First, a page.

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Contour integral of dz/(z-w)^n

  1. Feb 23, 2012 #1
    If C is a simple closed contour such that w lies interior to C, and n > 1, then
    [tex]\int_{C} \frac{dz}{(z-w)^n} = 0.[/tex] I'm confused because the function [itex]f(z) = (z-w)^{-n}[/itex] has a pole at w, so it isn't holomorphic, but the integral is still zero. The Cauchy-Goursat Theorem says that if f is holomorphic over a simply connected domain D and if C is a simple closed contour in D then the contour integral of f over C is zero. Does this mean there exist functions which are not holomorphic but behave like holomorphic functions under contour integration? (Silly question, I know)

    I also want to know how to prove that this integral is zero. Here is my attempt.

    Let C be as above. Since the (Jordan) interior of C is open, there exists a small disk of radius r > 0 around w such that its boundary, which I will parametrize by [itex]\gamma(t) = w + re^{it}[/itex] for [itex]t\in [0, 2\pi][/itex], is contained entirely interior to C. Then
    [tex]\int_{C} \frac{dz}{(z-w)^n} = \int_0^{2\pi} \frac{1}{(\gamma(t) - w)^n}\gamma'(t) dt = \int_0^{2\pi} \frac{r i e^{it}}{r^n e^{int}} dt = \int_0^{2\pi} r^{1-n} i e^{i(1-n)t} dt = \frac{r^{1-n}}{1-n}(e^{2\pi (1-n)i} - 1) = 0.[/tex](I'm using the complex analysis notes at http://math.fullerton.edu/mathews/c2003/CauchyGoursatMod.html [Broken])
     
    Last edited by a moderator: May 5, 2017
  2. jcsd
  3. Feb 23, 2012 #2

    HallsofIvy

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    I suggest you go back and look at that again. As long as f is holomorphic, the integral of [itex]\int f(z)/(z- w)^n dz[/itex] around a simple closed curve containing w is 0 for all n except -1.

    First, the integral around any simple closed contour containing w is the same as the integral around a circle containing w. In particular, on a circle with center at w, of radius R, we can write [itex]z= w+ e^{it}[/itex] with t going from 0 to [itex]2\pi[/itex].

    What do you get if you use that contour?
     
  4. Feb 23, 2012 #3
    HallsofIvy: I did exactly that when I parametrized my circle with [itex]\gamma(t)[/itex]. Is my work correct?
     
  5. Feb 23, 2012 #4
    You have some misunderstanding with all that. The Cauchy-Goursat theorem states that if a function is analytic everywhere interior to and on a simple closed curve, than the closed contour of the function is zero. Then 1(z-w)^n is not analytic everywhere in the integration disc so you can't rely on Cauchy-Goursat to conclude it's zero.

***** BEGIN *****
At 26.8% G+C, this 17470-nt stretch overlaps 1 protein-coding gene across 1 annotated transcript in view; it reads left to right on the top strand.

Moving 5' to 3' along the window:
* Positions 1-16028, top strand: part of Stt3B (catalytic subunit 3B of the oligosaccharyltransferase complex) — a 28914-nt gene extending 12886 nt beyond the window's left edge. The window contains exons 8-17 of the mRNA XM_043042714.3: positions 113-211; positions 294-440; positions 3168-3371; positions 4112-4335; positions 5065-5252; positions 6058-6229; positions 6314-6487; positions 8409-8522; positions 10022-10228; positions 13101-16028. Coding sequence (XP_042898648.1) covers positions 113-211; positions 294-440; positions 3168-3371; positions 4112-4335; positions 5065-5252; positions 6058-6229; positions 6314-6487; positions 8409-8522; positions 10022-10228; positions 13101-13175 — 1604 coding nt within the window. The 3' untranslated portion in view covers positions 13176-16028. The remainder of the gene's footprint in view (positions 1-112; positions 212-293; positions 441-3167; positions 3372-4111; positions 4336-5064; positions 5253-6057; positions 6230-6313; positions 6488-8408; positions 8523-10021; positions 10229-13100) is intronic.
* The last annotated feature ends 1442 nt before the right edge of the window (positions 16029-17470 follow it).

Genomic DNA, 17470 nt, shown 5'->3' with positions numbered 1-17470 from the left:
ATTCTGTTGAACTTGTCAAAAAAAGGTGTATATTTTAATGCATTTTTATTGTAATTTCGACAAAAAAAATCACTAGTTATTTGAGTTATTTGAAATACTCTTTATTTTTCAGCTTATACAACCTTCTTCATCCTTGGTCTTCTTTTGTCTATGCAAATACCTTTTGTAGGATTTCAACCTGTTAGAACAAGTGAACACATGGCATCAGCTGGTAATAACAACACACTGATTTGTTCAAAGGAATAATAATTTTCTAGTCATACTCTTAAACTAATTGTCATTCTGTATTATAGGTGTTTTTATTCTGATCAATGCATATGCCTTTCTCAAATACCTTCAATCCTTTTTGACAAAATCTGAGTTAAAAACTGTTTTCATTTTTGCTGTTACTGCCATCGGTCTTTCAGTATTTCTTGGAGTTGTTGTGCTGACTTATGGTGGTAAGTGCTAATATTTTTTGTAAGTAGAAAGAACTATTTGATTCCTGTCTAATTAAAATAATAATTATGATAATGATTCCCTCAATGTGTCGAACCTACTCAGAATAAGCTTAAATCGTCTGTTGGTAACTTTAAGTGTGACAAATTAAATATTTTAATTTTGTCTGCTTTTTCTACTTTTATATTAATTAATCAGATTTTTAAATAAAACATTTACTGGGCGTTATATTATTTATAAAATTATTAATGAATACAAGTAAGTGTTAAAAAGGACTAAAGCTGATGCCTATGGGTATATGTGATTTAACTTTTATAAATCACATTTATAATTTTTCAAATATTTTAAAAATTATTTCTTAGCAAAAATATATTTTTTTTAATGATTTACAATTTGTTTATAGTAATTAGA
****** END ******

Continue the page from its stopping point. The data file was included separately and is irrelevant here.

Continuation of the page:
If it's not analytic everywhere in the disc then the integral may or may not be zero. This is due to the existence or not of a single-valued antiderivative not over the entire region of the disc but only over the integration path.
    [tex]\oint \frac{1}{z-w} dz[/tex]
    is not zero because it does not have a single-valued antiderivative over the integration path; it's antiderivative is log(z) which is multi-valued and does not come back to it's starting point when you traverse it over a closed contour around the origin. However,
    [tex]\oint \frac{1}{(z-w)^n}dz,\quad n\ne 1[/tex]
    does have single-valued antiderivatives and even though that antiderivative is not defined at z=w, it doesn't have to be. It only needs to be defined, single-valued, and analytic over the integration path and if so, then the integral is zero. Of course it has to be zero because by the Fundamental Theorem of Calculus,

    [tex]\oint f(z)dz=F(z)\biggr|_{a}^{a}[/tex]

    and if the antiderivative F is single valued, and analytic over the contour then F(a)-F(a)=0.

    So given an integral:

    [tex]\oint f(z)dz[/tex]

    that you know has all kinds of singular points inside the contour, then if the function and it's antiderivative along the path of integration are single-valued and analytic, then the integral is zero simply because when you evaluate the antiderivative at the end points, since the contour loops back to the starting point, the integral is zero.

    So you said you wanted to prove your integral is zero. Then is the function and it's antiderivative single-valued and analytic along the entire path of integration?

    . . . ugh, I'm pretty sure that's all correct. Weigh-in guys if something's not.
     
    Last edited: Feb 23, 2012
  6. Feb 23, 2012 #5

    lavinia

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    As Jackmell rightly says, you can apply the fundamental theorem of calculus because the integrand has a single valued anti-derivative in the region around the pole.

    If you view the pole as the source of an incompressible, irrotational fluid flow then its strength is zero. Pictorially flow lines emerging from the pole loop back and return to it.
    The only exception is when n=1 in which case you get a source/sink whose strength is the residue at the pole.

    You calculation is correct up to the last equality. you need to evaluate the anti-derivative at 0 and 2pi.
     
  7. Feb 25, 2012 #6
    Thanks everyone!
     
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